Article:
You can find directions to create shibori fabrics,
like this one by Jeannie Palmer Moore, in
Quilting Arts Magazine Dec 2011/Jan 2012
This is the Japanese term for many resist-dye textile techniques, commonly translated as shaped resist dyeing (which is not unlike Western tie-dye). Common types include Kanoko (binding), Muira (looped binding; using a hooked needle to pluck sections of the cloth), Kumo (pleating), Mokume and Nui (stitching), Arashi (pole-wrapping), and Itajime (shaped-resist).
Simple Shibori – The Art of Resist Painting
Shibori is a technique in which cloth is tightly compressed by tying, clamping, folding, and stitching, so that areas of the fabric resist coloring agents, creating wonderful designs and
patterns. The Japanese word shibori comes from the verb root shiboru, meaning “to wring, squeeze, or press.”
You can get near-instant surface design gratification with a simple shibori technique that uses acrylic fabric paint instead of dye. What can be easier than wrapping fabric around a
can, tying it with string, and applying some textile paints with a brush? You can unwrap the fabric a few minutes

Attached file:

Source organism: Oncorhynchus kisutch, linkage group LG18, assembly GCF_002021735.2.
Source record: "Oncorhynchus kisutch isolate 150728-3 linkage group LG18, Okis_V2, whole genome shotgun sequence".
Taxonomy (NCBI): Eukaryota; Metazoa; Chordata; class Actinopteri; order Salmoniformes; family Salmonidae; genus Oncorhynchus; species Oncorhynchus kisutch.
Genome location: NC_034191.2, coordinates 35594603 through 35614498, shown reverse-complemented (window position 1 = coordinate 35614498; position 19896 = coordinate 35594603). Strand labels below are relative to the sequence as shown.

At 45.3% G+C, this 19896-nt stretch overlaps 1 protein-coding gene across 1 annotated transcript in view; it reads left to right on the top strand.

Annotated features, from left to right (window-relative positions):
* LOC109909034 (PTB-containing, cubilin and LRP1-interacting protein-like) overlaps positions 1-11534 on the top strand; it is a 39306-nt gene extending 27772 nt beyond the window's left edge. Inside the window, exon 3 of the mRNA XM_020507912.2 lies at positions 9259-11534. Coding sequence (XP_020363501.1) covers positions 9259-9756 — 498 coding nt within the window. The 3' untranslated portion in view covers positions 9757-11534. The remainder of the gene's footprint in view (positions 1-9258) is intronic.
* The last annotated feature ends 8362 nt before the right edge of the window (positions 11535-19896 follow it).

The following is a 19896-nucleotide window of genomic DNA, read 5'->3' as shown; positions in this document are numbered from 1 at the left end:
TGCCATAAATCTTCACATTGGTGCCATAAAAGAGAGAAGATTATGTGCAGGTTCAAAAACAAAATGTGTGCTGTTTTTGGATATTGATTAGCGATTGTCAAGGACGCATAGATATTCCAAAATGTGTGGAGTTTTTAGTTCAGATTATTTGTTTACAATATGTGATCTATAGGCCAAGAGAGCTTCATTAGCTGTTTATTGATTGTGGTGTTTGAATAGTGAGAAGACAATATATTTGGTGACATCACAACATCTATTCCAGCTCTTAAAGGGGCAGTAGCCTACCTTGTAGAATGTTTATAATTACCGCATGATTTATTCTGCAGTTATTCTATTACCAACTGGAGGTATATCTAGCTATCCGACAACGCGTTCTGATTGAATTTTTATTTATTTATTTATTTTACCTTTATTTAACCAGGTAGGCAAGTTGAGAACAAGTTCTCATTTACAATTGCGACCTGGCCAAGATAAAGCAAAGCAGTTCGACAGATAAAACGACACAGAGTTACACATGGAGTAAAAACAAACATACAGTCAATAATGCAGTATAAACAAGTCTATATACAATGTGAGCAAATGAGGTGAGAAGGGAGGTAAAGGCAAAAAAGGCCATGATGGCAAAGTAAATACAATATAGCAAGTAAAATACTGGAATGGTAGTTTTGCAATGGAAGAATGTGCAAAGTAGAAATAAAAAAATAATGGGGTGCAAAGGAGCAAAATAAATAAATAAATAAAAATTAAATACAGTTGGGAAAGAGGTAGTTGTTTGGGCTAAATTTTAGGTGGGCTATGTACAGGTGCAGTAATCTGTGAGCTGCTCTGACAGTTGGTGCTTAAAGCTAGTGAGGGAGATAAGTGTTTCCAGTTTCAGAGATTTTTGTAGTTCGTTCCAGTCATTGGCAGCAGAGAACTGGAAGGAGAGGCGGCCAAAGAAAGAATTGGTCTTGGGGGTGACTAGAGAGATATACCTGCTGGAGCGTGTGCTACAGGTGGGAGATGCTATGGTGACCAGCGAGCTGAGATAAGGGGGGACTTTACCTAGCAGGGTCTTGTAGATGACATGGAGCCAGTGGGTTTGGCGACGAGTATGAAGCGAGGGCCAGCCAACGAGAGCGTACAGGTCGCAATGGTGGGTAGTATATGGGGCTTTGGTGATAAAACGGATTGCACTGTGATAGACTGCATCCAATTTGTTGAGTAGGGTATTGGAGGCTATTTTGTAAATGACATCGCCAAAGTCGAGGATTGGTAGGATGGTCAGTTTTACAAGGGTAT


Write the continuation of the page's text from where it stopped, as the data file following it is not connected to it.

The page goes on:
later. Ironing sets the paint and dries the fabric, making it easy to apply a second or third transparent color. And
there you have it—simple shibori.
Check out this technique in “Simple Shibori” from Quilting Arts Magazine Dec 2011/Jan 2012.
Tips on shibori dyeing from Susan Purney Mark
in her featuredarticle from Quilting Arts Magazine Feb/Mar 2014.
Here are a few great tips on shibori fabric dyeing from expert Susan Purney Mark:
- Layer a sheer fabric on top of
a heavier fabric and follow the
directions for stitching and dyeing,
treating the two fabrics as one
piece. Remove the stitching for two different completed fabrics.
- After the initial dyeing, fold and
re-stitch the fabric in the opposite
direction. Slide the tube onto the
pipe, wax, and dye for a crosshatch
- Or try the easy method. If you don’t have a pipe and
fiber-reactive dyes, follow instructions but substitute an empty wine bottle for the pipe and
diluted textile paints for the dyes. Let the fabric dry and then remove it from the wine bottle. Place it between layers of newspaper and press, following the paint manufacturer’s instructions. It will remove some of the wax and heat set the paint at the same time. Wash the fabric to remove the remaining wax.
Learn more tricks like these and get the full technique in the “Soy Wax and Shibori-Style Resist” article from Quilting Arts Magazine Feb/Mar 2014.